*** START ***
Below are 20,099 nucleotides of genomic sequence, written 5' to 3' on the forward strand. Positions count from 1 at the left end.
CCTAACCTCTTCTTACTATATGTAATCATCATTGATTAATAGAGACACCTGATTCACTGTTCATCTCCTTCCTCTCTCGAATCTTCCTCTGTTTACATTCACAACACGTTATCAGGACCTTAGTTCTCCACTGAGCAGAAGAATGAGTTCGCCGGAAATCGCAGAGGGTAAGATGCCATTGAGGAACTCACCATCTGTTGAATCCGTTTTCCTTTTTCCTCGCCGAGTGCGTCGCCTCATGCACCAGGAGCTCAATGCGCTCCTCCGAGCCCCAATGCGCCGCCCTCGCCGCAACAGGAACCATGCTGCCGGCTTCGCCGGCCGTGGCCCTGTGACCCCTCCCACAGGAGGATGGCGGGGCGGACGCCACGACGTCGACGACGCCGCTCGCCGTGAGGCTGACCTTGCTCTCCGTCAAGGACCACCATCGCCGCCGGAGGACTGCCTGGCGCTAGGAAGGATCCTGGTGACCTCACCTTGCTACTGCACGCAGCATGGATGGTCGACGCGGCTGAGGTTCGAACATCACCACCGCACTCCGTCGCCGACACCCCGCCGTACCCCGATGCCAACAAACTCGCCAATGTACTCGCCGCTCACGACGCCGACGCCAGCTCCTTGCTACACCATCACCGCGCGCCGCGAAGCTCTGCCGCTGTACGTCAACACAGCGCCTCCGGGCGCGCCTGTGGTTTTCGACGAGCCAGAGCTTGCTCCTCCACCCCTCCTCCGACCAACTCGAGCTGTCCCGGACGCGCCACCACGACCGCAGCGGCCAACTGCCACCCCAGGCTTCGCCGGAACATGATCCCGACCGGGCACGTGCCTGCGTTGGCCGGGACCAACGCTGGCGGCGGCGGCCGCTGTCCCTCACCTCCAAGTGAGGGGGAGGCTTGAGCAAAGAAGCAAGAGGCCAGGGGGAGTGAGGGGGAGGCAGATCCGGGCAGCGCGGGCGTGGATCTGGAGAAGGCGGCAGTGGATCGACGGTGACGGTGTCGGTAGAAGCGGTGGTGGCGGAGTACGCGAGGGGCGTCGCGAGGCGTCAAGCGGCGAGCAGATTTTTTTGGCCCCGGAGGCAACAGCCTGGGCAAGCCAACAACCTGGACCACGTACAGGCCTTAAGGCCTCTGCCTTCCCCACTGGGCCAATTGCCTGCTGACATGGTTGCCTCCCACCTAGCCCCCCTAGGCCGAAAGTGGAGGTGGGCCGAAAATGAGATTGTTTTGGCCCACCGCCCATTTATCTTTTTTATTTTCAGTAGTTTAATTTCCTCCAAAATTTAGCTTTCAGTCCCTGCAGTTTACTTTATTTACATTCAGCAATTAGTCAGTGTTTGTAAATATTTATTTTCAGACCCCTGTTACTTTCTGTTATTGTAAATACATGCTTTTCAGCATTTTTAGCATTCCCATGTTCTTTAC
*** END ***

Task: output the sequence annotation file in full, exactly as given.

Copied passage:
Below are 20,099 nucleotides of genomic sequence, written 5' to 3' on the forward strand. Positions count from 1 at the left end.
CCTAACCTCTTCTTACTATATGTAATCATCATTGATTAATAGAGACACCTGATTCACTGTTCATCTCCTTCCTCTCTCGAATCTTCCTCTGTTTACATTCACAACACGTTATCAGGACCTTAGTTCTCCACTGAGCAGAAGAATGAGTTCGCCGGAAATCGCAGAGGGTAAGATGCCATTGAGGAACTCACCATCTGTTGAATCCGTTTTCCTTTTTCCTCGCCGAGTGCGTCGCCTCATGCACCAGGAGCTCAATGCGCTCCTCCGAGCCCCAATGCGCCGCCCTCGCCGCAACAGGAACCATGCTGCCGGCTTCGCCGGCCGTGGCCCTGTGACCCCTCCCACAGGAGGATGGCGGGGCGGACGCCACGACGTCGACGACGCCGCTCGCCGTGAGGCTGACCTTGCTCTCCGTCAAGGACCACCATCGCCGCCGGAGGACTGCCTGGCGCTAGGAAGGATCCTGGTGACCTCACCTTGCTACTGCACGCAGCATGGATGGTCGACGCGGCTGAGGTTCGAACATCACCACCGCACTCCGTCGCCGACACCCCGCCGTACCCCGATGCCAACAAACTCGCCAATGTACTCGCCGCTCACGACGCCGACGCCAGCTCCTTGCTACACCATCACCGCGCGCCGCGAAGCTCTGCCGCTGTACGTCAACACAGCGCCTCCGGGCGCGCCTGTGGTTTTCGACGAGCCAGAGCTTGCTCCTCCACCCCTCCTCCGACCAACTCGAGCTGTCCCGGACGCGCCACCACGACCGCAGCGGCCAACTGCCACCCCAGGCTTCGCCGGAACATGATCCCGACCGGGCACGTGCCTGCGTTGGCCGGGACCAACGCTGGCGGCGGCGGCCGCTGTCCCTCACCTCCAAGTGAGGGGGAGGCTTGAGCAAAGAAGCAAGAGGCCAGGGGGAGTGAGGGGGAGGCAGATCCGGGCAGCGCGGGCGTGGATCTGGAGAAGGCGGCAGTGGATCGACGGTGACGGTGTCGGTAGAAGCGGTGGTGGCGGAGTACGCGAGGGGCGTCGCGAGGCGTCAAGCGGCGAGCAGATTTTTTTGGCCCCGGAGGCAACAGCCTGGGCAAGCCAACAACCTGGACCACGTACAGGCCTTAAGGCCTCTGCCTTCCCCACTGGGCCAATTGCCTGCTGACATGGTTGCCTCCCACCTAGCCCCCCTAGGCCGAAAGTGGAGGTGGGCCGAAAATGAGATTGTTTTGGCCCACCGCCCATTTATCTTTTTTATTTTCAGTAGTTTAATTTCCTCCAAAATTTAGCTTTCAGTCCCTGCAGTTTACTTTATTTACATTCAGCAATTAGTCAGTGTTTGTAAATATTTATTTTCAGACCCCTGTTACTTTCTGTTATTGTAAATACATGCTTTTCAGCATTTTTAGCATTCCCATGTTCTTTAC